That's a tough day at th office right there. The Luftwaffe could not afford too many days like that. I wonder how many of the pilots survived.November 21, 1944: ... The Luftwaffe loses 86 fighters in daylight operations in defense of the Reich and occupied territory against Allied strategic bombing.
One of our elderly German neighbors passed away recently and the spouse is in assisted living. I picked up a couple of items at the estate sale today, among them a book - " Der Zweite Weltkrieg, Bilder, Daten, Dokumente." I look forward to reading that point of view...
I looked for a 66th Engineer Battalion and could not find it.I have an old shoe box of photos and have been going through them as a result this incredible thread by crimsonaudio. There is mystery in each of the 75 year old photos and I would like to share a few of them to the degree that I can obtain quality scans. This one I scanned at maximum dpi and was able to read the sign which read: You are now 1 mile from Germany Courtesy "66" Engr. Btn.
View attachment 4945
Thank you. I looked at the original scan again and will plan on sending to you to determine if we can decipher it. It could be 166 Engr. Bn. also just underneath it appears to have another that appears to be 815 Engr Bn. There just isn't enough clarity to determine exactly. You can appreciate that I have looked at the photo 100 times before scanning it to grasp what is actually depicted. I now see the dog in the photo at what appears to be a water tank and two jeeps sitting in the valley on the opposite side of the valley.I looked for a 66th Engineer Battalion and could not find it.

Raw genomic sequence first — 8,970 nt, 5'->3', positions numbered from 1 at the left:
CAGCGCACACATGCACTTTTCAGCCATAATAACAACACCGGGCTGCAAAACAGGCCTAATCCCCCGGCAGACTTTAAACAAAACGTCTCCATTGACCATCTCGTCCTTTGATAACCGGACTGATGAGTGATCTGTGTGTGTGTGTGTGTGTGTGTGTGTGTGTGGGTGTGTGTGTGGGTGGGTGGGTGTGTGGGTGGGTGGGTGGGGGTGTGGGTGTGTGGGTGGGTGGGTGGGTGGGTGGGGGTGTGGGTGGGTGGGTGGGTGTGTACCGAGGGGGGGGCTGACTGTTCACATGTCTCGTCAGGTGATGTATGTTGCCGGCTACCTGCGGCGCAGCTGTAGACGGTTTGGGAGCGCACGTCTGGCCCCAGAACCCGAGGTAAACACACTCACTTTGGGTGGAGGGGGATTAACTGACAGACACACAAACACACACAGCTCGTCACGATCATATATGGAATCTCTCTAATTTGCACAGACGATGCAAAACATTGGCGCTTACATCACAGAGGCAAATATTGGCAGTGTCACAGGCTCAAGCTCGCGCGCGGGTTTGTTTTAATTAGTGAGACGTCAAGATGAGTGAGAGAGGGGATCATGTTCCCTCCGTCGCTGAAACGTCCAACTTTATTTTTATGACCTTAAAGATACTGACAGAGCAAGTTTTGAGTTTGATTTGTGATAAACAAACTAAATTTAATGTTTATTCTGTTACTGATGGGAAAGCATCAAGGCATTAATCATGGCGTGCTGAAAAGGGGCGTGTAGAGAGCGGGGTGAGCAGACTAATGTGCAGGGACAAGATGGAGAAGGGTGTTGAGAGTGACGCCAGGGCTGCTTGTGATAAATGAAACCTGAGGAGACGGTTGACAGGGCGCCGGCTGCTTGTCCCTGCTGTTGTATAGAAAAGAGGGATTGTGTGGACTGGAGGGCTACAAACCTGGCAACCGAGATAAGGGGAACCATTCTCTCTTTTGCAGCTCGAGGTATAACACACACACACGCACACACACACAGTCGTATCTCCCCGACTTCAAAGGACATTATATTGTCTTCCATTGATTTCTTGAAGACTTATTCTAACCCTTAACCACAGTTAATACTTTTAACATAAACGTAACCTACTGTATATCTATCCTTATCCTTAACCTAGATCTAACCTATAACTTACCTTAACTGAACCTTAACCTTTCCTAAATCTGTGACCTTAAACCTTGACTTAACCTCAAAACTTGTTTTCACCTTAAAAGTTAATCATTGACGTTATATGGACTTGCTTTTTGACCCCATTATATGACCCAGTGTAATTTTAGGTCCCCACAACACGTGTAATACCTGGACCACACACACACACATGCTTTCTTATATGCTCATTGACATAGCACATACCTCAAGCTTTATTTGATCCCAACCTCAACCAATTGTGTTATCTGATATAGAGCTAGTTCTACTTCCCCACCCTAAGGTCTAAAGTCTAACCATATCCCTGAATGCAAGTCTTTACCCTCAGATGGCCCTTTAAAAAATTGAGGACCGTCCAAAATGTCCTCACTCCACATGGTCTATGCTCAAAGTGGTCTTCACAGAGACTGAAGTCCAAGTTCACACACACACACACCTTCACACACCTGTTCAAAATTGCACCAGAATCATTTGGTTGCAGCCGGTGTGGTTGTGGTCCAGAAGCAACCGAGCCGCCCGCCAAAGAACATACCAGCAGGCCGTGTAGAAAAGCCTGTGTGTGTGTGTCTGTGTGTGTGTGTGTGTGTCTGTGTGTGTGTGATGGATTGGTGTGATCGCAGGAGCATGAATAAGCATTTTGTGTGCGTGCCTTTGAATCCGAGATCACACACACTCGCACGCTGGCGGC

4th Armored Division Order of Battle.
The 4th AD had the 24th Armored Engineer Battalion to do the division's engineering.
The 4th AD had a 66th Armored Artillery Battalion, however. Is it possible that that unit built the bridge? (I can't see the sign clearly enough.
Thanks for posting the photos. They are great. You ought to consider sending images to the National Museum of the U.S. Army at Ft. Belvior, Vir. or the U.S. Army Center for Military History. You never know what some future historian might be looking for and, as George Custer said in his dying utterance, "A picture is worth a thousand words."